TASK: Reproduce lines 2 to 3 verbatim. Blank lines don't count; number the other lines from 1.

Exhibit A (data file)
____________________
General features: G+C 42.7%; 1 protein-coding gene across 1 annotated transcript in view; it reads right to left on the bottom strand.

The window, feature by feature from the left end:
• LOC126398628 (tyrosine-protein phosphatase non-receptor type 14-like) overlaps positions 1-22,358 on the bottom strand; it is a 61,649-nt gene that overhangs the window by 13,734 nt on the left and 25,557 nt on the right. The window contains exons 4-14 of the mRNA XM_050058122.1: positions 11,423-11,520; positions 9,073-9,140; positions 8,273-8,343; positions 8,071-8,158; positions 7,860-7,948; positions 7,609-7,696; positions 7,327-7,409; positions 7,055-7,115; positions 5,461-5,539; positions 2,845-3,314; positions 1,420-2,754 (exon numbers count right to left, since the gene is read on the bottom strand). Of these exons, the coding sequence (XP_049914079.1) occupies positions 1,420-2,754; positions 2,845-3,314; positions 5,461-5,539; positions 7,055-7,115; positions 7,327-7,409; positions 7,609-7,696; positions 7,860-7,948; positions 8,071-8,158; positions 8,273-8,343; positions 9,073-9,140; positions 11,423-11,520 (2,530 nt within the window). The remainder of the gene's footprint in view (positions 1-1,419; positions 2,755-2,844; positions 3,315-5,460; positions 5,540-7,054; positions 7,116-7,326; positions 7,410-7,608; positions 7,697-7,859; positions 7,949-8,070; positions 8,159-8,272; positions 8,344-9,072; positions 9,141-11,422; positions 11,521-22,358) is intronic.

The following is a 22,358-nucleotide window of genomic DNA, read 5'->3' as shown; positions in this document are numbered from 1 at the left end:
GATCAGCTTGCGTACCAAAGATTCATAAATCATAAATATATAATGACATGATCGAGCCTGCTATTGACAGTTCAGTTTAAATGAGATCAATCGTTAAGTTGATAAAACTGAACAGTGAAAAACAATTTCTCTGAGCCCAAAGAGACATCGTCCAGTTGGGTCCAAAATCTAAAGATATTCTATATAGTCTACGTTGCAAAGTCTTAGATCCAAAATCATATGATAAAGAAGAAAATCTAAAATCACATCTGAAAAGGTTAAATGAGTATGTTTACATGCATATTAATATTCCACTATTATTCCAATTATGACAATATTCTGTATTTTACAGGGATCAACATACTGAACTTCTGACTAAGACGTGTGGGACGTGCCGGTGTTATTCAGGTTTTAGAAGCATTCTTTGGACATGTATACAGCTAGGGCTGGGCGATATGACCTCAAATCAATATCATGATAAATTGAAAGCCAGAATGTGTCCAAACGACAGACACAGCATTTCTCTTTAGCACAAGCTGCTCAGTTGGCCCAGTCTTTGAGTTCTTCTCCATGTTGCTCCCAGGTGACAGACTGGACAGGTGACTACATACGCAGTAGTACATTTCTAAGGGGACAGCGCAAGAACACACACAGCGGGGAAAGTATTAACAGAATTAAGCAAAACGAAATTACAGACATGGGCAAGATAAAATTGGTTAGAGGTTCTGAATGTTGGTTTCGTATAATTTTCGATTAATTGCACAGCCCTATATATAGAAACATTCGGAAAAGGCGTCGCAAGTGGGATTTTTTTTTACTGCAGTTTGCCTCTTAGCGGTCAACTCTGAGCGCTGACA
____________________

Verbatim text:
The window, feature by feature from the left end:
• LOC126398628 (tyrosine-protein phosphatase non-receptor type 14-like) overlaps positions 1-22,358 on the bottom strand; it is a 61,649-nt gene that overhangs the window by 13,734 nt on the left and 25,557 nt on the right. The window contains exons 4-14 of the mRNA XM_050058122.1: positions 11,423-11,520; positions 9,073-9,140; positions 8,273-8,343; positions 8,071-8,158; positions 7,860-7,948; positions 7,609-7,696; positions 7,327-7,409; positions 7,055-7,115; positions 5,461-5,539; positions 2,845-3,314; positions 1,420-2,754 (exon numbers count right to left, since the gene is read on the bottom strand). Of these exons, the coding sequence (XP_049914079.1) occupies positions 1,420-2,754; positions 2,845-3,314; positions 5,461-5,539; positions 7,055-7,115; positions 7,327-7,409; positions 7,609-7,696; positions 7,860-7,948; positions 8,071-8,158; positions 8,273-8,343; positions 9,073-9,140; positions 11,423-11,520 (2,530 nt within the window). The remainder of the gene's footprint in view (positions 1-1,419; positions 2,755-2,844; positions 3,315-5,460; positions 5,540-7,054; positions 7,116-7,326; positions 7,410-7,608; positions 7,697-7,859; positions 7,949-8,070; positions 8,159-8,272; positions 8,344-9,072; positions 9,141-11,422; positions 11,521-22,358) is intronic.